Section 928 of the Act repeals the federal preemption of state laws regulating accredited investor securities offerings under Regulation D of the Securities Act of 1933 (17 CFR § 230.501 et seq.). Generally, under Regulation D, a company’s offering is exempt from SEC registration requirements if it meets the following conditions: (1) all sales within a certain time period that are part of the same Regulation D offering must be "integrated", meaning they must be treated as one offering, (2) information and disclosures must be provided, (3) there must be no "general solicitation", and (4) the securities being sold must contain restrictions on resale. Currently, if a company’s offering meets these conditions, the company is only required to complete the relatively simple federal Form D, file it with the SEC and then file copies of the Form D with the states in which its investors reside. Though the company usually pays state filing fees, because of federal preemption, states cannot impose merit or substantive review of the offering. Streamlining the process even further, the SEC recently began requiring issuers to file the Form D electronically.

We can look to the period before Regulation D was enacted to project the possible effects of repealing federal preemption. Previously, the vast majority of states imposed their own merit review of securities offerings to residents in their states. Merit review by multiple states poses significant uncertainty for companies raising capital, and is likely to result in substantial additional costs. Without federal preemption or uniformity, states can impose varying degrees of merit review, varying length of review and comment periods, and different disclosure, notice and filings requirements, comment systems, suitability standards, and securities lending requirements. The costs associated with this process are only palatable if the amount raised is significant.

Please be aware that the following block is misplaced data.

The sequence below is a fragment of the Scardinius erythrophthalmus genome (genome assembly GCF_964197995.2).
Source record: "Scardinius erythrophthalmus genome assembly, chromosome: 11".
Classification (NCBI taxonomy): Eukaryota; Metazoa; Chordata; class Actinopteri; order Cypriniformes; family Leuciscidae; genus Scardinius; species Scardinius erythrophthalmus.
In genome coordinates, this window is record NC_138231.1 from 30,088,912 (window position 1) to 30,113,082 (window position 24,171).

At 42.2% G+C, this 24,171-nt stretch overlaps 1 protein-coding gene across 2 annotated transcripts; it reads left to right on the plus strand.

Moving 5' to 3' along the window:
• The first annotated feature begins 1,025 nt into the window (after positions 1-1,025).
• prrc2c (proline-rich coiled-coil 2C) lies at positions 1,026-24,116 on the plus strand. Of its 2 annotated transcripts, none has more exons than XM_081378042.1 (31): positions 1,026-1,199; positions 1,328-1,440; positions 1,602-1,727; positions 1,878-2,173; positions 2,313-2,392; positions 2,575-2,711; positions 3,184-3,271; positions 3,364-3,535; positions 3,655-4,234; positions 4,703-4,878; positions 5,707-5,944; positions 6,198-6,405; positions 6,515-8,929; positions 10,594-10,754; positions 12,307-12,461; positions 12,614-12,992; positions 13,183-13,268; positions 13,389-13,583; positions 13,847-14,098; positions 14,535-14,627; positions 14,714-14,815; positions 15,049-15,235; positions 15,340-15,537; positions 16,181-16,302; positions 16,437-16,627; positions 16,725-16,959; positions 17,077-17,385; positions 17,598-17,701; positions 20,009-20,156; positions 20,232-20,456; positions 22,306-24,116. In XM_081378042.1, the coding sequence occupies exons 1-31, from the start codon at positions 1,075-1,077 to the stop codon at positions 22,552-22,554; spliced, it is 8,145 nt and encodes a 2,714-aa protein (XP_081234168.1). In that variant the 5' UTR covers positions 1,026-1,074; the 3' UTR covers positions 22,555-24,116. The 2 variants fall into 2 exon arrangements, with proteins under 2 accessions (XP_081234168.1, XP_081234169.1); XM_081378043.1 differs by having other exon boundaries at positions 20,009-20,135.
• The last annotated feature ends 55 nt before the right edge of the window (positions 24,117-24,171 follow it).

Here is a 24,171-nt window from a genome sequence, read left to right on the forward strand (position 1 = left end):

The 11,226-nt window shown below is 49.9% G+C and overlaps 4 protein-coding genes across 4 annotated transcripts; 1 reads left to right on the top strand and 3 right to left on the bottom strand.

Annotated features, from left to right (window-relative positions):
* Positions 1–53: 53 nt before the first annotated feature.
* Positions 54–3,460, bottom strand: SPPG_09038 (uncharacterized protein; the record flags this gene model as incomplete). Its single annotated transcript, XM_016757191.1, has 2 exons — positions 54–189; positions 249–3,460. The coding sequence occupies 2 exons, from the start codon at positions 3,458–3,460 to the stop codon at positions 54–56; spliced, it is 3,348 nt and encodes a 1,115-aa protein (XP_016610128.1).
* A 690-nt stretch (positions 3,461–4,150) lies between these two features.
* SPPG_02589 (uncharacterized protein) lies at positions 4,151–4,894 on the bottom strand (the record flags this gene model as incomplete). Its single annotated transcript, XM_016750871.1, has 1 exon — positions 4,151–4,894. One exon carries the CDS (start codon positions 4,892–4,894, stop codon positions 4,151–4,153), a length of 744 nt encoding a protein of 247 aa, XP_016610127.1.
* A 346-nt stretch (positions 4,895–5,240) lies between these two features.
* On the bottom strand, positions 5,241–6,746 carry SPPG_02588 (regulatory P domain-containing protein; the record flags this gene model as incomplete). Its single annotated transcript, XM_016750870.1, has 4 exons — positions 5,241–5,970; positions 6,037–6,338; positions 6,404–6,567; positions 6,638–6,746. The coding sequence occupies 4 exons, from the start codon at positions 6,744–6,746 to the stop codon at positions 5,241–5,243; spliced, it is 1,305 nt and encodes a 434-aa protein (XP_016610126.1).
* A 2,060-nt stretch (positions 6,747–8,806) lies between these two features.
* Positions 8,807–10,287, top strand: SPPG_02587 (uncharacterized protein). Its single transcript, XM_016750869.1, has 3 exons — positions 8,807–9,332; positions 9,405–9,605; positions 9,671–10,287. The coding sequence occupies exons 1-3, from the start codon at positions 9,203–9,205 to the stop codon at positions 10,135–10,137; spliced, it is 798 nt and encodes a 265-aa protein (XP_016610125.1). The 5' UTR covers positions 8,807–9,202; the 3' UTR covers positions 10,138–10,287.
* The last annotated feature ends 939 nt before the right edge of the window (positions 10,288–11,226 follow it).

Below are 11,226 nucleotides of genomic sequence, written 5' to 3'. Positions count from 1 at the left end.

Today, Regulation D offerings make it possible for emerging growth companies, particularly web and software startups raising less than $1 million, to raise small amounts of capital in an efficient way. The ability to carry out this kind of offering makes a critical difference for the viability of the venture and aids in job creation. In the face of mandatory compliance with several sets of state laws after this provision is enacted, a company’s options for low-cost financing rounds will be limited to appealing to investors residing in its home state only, or to setting ambitious minimum investment amount requirements that make multi-state offering worthwhile. Repealing federal preemption of state laws regulating offerings under Regulation D will hinder investment and economic growth.

Take Action

Contact your senator about Section 412, Section 928 or any other section of the Restoring American Financial Stability Act of 2009.

 

For more information, please contact one of the following Hanson Bridgett attorneys:
Scott C. Smith 
Jonathan S. Storper 
Leslie A. Keil

For more information, please contact:

Jonathan Storper

415-995-5040 Direct Phone
415-995-3466 Fax

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Scott Smith

415-995-5892 Direct Phone
415-995-3493 Fax